It is crucial for investors to understand the valuation procedures used by a fund before deciding to invest in it. But the less mainstream the assets held, the harder they are to value, says Dermot Butler
The most critical factor in calculating the NAV of hedge funds ' or indeed any fund ' is the accurate valuation of the underlying assets. For traditional mutual funds and unit trusts, which, for the most part, are long only investing in liquid securities, listed on major exchanges, this is a relatively simple matter, as indeed it is for a major market long/short hedge fund ' you tap into Bloomberg and the computer does the rest. But life is not always that simple.
Problems can occur when investing in funds of funds, illiquid securities or the more esoteric derivatives, which can be difficult to value without a combination of experience in the relevant market and sophisticated models.
The other problem area is one of perception with regard to the independence of the valuation process. Many recent hedge fund scandals have occurred because the hedge fund manager has been able to manipulate the prices of the underlying investments. In most cases, this has only been possible with US hedge funds, where it is common practice for the manager to administer the fund. Offshore funds, on the other hand, are rarely self-administered, unless by default, which can occur where the offshore fund is investing as a feeder fund, through a master-feeder structure, into a self-administered onshore master fund. On the other hand, some offshore fund portfolios are valued (if not fully administered) partially, if not completely, by the manager. With some of the more unusual investments this may be unavoidable, but I believe it is essential that the valuation process should never be the sole responsibility of the manager and that some independent verification procedure should be put in place, whereby the administrator, prime broker and/or the auditor is involved in the valuation process.
Of course, the majority of managers are honest individuals, but in today's nervous investment arena, perception is key and reflects the old adage that it is not just doing the right thing, it is being seen to do the right thing that is important.
Effective involvement by third parties in the valuation process can avoid the heart-paralysing situation that occurred for some investors in David Askins' Granite Partners fund, which collapsed in 1994 after the interest rate spike of that year with losses of some US$600m. Presented as a market- neutral fund investing in mortgage derivatives, Askins continued to value the fund on what he contended were reasonable prices for the derivative positions the fund held, presumably based on what he deemed to be the maturity values, as opposed to current values. He reported these valuations to investors, which indicated that the fund was still performing well. However, the prime broker disagreed with his pricing model and demanded margin security, which could only be provided by liquidating positions. It was this liquidation into an unreceptive market that devastated the fund. And long-term capital suffered a similar situation four years later.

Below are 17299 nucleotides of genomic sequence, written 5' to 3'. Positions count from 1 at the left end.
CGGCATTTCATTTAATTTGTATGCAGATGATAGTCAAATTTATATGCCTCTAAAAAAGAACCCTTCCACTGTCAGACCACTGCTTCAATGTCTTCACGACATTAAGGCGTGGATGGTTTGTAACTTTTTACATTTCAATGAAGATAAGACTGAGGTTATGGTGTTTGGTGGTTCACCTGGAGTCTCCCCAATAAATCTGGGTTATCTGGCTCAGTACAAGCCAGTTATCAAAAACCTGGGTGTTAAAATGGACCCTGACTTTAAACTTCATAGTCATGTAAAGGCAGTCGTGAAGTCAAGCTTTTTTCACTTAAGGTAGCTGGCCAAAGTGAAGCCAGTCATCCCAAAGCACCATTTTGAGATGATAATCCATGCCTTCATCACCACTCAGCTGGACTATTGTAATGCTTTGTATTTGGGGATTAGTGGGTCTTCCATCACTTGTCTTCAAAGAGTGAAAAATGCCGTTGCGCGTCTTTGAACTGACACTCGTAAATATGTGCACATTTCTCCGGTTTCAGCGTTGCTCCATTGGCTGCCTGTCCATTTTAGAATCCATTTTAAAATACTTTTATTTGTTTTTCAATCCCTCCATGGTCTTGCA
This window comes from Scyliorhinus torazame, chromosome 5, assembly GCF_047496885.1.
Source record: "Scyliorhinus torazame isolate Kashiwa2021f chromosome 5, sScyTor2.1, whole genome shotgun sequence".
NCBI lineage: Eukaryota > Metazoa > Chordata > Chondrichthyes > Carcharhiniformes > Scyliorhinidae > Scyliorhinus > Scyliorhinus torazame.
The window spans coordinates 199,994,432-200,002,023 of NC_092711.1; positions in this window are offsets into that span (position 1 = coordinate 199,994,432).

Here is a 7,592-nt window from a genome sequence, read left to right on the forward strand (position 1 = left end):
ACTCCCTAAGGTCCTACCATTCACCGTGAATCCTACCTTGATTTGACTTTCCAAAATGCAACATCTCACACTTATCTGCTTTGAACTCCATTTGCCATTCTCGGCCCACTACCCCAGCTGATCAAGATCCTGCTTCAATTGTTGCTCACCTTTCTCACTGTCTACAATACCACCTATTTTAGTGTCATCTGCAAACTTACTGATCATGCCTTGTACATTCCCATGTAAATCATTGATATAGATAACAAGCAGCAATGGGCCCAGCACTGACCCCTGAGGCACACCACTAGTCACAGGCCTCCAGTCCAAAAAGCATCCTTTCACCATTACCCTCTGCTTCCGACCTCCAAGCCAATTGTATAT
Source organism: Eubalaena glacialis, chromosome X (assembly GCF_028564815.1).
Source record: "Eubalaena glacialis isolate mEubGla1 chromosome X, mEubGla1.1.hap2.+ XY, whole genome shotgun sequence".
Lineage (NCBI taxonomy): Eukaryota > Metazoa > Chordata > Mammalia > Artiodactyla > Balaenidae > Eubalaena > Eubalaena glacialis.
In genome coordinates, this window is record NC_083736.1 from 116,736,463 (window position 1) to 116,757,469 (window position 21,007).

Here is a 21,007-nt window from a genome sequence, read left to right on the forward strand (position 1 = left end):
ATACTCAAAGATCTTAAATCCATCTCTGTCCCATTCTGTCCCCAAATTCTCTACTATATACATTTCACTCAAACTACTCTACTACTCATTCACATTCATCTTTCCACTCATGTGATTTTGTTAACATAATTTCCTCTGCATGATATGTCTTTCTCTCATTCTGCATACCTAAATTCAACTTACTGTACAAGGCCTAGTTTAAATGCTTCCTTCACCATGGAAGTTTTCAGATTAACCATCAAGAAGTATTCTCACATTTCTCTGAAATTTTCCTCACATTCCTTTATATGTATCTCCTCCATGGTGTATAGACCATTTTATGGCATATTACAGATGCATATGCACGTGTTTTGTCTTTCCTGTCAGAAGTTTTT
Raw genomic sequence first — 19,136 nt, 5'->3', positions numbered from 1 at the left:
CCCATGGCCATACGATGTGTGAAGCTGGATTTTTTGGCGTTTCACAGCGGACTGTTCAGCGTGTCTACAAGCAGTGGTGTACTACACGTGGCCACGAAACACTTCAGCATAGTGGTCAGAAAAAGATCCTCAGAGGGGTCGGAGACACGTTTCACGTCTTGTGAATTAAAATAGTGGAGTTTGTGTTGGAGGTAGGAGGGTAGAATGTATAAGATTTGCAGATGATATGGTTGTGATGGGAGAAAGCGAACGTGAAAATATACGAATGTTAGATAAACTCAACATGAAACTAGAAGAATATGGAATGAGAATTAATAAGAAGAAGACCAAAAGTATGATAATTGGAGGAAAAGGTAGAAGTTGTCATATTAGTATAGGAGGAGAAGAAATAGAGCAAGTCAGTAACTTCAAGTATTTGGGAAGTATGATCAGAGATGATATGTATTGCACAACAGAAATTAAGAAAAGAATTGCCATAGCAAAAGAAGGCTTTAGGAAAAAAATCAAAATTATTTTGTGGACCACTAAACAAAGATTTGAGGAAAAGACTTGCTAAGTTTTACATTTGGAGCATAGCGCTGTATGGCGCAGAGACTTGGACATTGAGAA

Examples of the more tangible problems that I refer to above, are many and varied and include, inter alia, funds of funds, funds that invest in emerging markets, restricted stock, private equity, venture capital and, of course, esoteric derivative contracts.
The problem with funds of funds is simply the time it can take to get the valuation of the underlying funds from the relevant fund administrators, whilst contending with the understandable impatience of investors in the fund of funds, who wish to know what their investment is worth. The final confirmed NAV of some of the sub-funds could take six weeks or more. This presents a quandary ' should the fund of funds be valued on the basis of the last known valuation, which could now be over a month out of date, or should the administrator wait until he has verified NAVs before publishing a valuation for the fund of funds? As a general rule, there are usually only one or two funds that are consistently late with their NAVs and therefore a decision has to be made whether to accept the managers' estimated NAV for those funds and publish an estimated NAV for the fund of funds as soon as practical, with the proviso that the final NAV will be published when the final figures come through. However, it is inadvisable to do this, unless the manager giving the estimates can demonstrate that they have consistently provided accurate numbers that have not resulted in any material change in the valuation of the fund when the final verified figures come through.
• Problems can occur when valuing funds of funds, illiquid securities or the more esoteric derivatives.
• The valuation process should never be the sole responsibility of the manager.
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